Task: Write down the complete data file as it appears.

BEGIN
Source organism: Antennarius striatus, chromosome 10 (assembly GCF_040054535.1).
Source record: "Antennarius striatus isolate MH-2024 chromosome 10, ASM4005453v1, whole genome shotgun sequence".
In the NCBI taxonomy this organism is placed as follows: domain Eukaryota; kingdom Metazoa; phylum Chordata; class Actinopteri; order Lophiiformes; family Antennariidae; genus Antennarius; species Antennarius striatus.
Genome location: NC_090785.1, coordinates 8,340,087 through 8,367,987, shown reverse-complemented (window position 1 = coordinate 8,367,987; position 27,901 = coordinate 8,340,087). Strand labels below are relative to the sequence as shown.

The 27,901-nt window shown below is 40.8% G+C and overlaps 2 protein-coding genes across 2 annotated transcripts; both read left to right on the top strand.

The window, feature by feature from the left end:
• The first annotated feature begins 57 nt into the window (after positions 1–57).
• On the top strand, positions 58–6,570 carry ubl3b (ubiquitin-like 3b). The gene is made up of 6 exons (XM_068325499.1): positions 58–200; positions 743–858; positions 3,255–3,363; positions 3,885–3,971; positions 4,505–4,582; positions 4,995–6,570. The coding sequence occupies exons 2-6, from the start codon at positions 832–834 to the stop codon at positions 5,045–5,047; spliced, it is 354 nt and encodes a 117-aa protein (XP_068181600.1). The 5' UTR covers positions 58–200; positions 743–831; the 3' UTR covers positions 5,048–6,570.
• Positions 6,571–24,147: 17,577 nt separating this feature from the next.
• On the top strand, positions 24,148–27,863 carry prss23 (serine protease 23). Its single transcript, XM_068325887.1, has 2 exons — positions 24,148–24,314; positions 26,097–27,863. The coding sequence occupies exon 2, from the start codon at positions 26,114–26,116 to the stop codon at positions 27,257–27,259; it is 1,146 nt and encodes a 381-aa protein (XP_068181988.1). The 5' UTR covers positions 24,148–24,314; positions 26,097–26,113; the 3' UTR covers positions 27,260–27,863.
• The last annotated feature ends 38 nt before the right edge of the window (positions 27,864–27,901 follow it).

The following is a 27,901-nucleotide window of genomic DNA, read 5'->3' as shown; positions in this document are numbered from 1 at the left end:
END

Source organism: Antennarius striatus, chromosome 10 (assembly GCF_040054535.1).
Source record: "Antennarius striatus isolate MH-2024 chromosome 10, ASM4005453v1, whole genome shotgun sequence".
In the NCBI taxonomy this organism is placed as follows: domain Eukaryota; kingdom Metazoa; phylum Chordata; class Actinopteri; order Lophiiformes; family Antennariidae; genus Antennarius; species Antennarius striatus.
Genome location: NC_090785.1, coordinates 8,340,087 through 8,367,987, shown reverse-complemented (window position 1 = coordinate 8,367,987; position 27,901 = coordinate 8,340,087). Strand labels below are relative to the sequence as shown.

The 27,901-nt window shown below is 40.8% G+C and overlaps 2 protein-coding genes across 2 annotated transcripts; both read left to right on the top strand.

The window, feature by feature from the left end:
• The first annotated feature begins 57 nt into the window (after positions 1–57).
• On the top strand, positions 58–6,570 carry ubl3b (ubiquitin-like 3b). The gene is made up of 6 exons (XM_068325499.1): positions 58–200; positions 743–858; positions 3,255–3,363; positions 3,885–3,971; positions 4,505–4,582; positions 4,995–6,570. The coding sequence occupies exons 2-6, from the start codon at positions 832–834 to the stop codon at positions 5,045–5,047; spliced, it is 354 nt and encodes a 117-aa protein (XP_068181600.1). The 5' UTR covers positions 58–200; positions 743–831; the 3' UTR covers positions 5,048–6,570.
• Positions 6,571–24,147: 17,577 nt separating this feature from the next.
• On the top strand, positions 24,148–27,863 carry prss23 (serine protease 23). Its single transcript, XM_068325887.1, has 2 exons — positions 24,148–24,314; positions 26,097–27,863. The coding sequence occupies exon 2, from the start codon at positions 26,114–26,116 to the stop codon at positions 27,257–27,259; it is 1,146 nt and encodes a 381-aa protein (XP_068181988.1). The 5' UTR covers positions 24,148–24,314; positions 26,097–26,113; the 3' UTR covers positions 27,260–27,863.
• The last annotated feature ends 38 nt before the right edge of the window (positions 27,864–27,901 follow it).

The following is a 27,901-nucleotide window of genomic DNA, read 5'->3' as shown; positions in this document are numbered from 1 at the left end: